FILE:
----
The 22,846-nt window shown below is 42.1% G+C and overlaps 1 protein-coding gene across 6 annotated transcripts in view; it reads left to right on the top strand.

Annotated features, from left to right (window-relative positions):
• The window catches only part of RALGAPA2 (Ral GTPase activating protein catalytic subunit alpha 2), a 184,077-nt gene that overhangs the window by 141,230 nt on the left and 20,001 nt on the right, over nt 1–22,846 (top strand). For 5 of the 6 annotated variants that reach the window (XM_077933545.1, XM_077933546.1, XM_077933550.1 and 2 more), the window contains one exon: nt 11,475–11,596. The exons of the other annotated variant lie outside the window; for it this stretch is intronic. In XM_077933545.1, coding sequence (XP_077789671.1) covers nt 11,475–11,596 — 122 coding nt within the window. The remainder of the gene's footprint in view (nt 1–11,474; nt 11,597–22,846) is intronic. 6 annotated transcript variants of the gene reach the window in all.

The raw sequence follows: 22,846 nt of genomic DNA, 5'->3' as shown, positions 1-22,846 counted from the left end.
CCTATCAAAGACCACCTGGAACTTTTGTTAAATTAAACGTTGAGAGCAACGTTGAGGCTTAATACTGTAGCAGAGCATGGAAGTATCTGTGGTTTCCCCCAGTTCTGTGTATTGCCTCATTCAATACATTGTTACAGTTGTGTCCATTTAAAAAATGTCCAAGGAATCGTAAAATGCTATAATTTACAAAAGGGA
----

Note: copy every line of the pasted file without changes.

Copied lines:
The 22,846-nt window shown below is 42.1% G+C and overlaps 1 protein-coding gene across 6 annotated transcripts in view; it reads left to right on the top strand.

Annotated features, from left to right (window-relative positions):
• The window catches only part of RALGAPA2 (Ral GTPase activating protein catalytic subunit alpha 2), a 184,077-nt gene that overhangs the window by 141,230 nt on the left and 20,001 nt on the right, over nt 1–22,846 (top strand). For 5 of the 6 annotated variants that reach the window (XM_077933545.1, XM_077933546.1, XM_077933550.1 and 2 more), the window contains one exon: nt 11,475–11,596. The exons of the other annotated variant lie outside the window; for it this stretch is intronic. In XM_077933545.1, coding sequence (XP_077789671.1) covers nt 11,475–11,596 — 122 coding nt within the window. The remainder of the gene's footprint in view (nt 1–11,474; nt 11,597–22,846) is intronic. 6 annotated transcript variants of the gene reach the window in all.

The raw sequence follows: 22,846 nt of genomic DNA, 5'->3' as shown, positions 1-22,846 counted from the left end.
CCTATCAAAGACCACCTGGAACTTTTGTTAAATTAAACGTTGAGAGCAACGTTGAGGCTTAATACTGTAGCAGAGCATGGAAGTATCTGTGGTTTCCCCCAGTTCTGTGTATTGCCTCATTCAATACATTGTTACAGTTGTGTCCATTTAAAAAATGTCCAAGGAATCGTAAAATGCTATAATTTACAAAAGGGA